The Strange Saga of GPT-4chan

The GPT ( Generative Pre-trained Transformer) family of language models have demonstrated an uncanny ability to mimic human-written text, and can perform a variety of tasks including answering questions, writing stories, and summarising text. GPT-3, the state of the art, trained on a vast corpus of text and incorporating 175 billion machine learning parameters, has stunned people with its output. Also stunning, and often dismaying to the Silicon Valley snowflake creators of these programs, is their propensity to speak “hate facts”—factual items which, while their veracity is undisputed, can be career-limiting to speak or write in today’s woke corporate environments. For example, when I prompted GPT-3 with “The difference in economic performance between North and South Korea demonstrates”, it completed the sentence with “that socialism does not work”, which was flagged as “Sensitive”.

Well, this was promising enough that Yannic Kilcher decided to turn it up to eleven and trained a GPT model on three years of raw posts from the 4chan /pol/ “politically incorrect” message board from the “Raiders of the Lost Kek” data set. The prim and proper stewards of Wikipedia describe /pol/ as “notable for its widespread racist, white supremacist, antisemitic, anti-Muslim, misogynist, and anti-LGBT content”—sounds like fun. So while GPT-3 had to find such content among the vast sea of text it digested in training, GPT-4chan was essentially shooting the dark underside of the Internet right into its veins from the beginning.

After training the model, testing it, and being duly impressed with its ability to snark and offend with the very best, Mr Kilcher connected it to a bot and turned it loose on /pol/ itself, posting from a VPN address in the Seychelles. This, in turn, created a sensation on /pol/, as users tried to figure out who or what this phenomenally prolific poster was and what it was trying to do.’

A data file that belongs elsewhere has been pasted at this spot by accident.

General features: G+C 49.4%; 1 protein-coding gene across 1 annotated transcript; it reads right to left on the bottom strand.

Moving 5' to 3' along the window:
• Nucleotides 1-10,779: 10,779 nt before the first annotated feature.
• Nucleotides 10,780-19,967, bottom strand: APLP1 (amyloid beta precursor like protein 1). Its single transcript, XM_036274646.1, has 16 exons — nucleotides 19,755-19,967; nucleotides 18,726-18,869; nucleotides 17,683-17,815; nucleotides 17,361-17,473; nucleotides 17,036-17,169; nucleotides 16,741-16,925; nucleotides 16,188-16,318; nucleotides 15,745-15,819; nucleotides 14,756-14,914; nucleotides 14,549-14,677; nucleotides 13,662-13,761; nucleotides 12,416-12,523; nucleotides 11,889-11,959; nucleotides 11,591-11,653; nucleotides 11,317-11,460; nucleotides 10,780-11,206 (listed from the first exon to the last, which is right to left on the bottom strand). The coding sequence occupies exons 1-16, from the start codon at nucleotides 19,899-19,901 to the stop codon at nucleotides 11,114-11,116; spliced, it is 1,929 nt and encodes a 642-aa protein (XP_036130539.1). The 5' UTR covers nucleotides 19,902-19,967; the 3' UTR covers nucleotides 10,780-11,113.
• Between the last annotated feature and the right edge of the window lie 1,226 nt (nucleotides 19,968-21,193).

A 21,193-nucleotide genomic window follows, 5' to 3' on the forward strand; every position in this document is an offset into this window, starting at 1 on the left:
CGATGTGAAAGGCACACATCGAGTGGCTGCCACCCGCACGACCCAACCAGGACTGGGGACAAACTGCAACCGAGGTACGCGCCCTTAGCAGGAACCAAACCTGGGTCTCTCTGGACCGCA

Amusingly, on a benchmark intended to rate the “truthfulness” of artificial intelligence language models, TruthfulQA, GPT-4chan scored (slightly) higher than two mainstream language models, GPT-J and GPT-3. Perhaps in an age of madness truth is to be found in uncomfortable places.

Would you like to have a chat with GPT-4chan? Sadly, the gatekeepers have locked the portal. The model, originally opened to the public on Hugging Face, now displays a banner to the effect:

** Access to this model has been disabled**

Given its research scope, intentionally using the model for generating harmful content (non-exhaustive examples: hate speech, spam generation, fake news, harassment and abuse, disparagement, and defamation) on all websites where bots are prohibited is considered a misuse of this model.

If you want to train and bring up your own copy, source code is posted on GitHub with links to the resources you’ll need.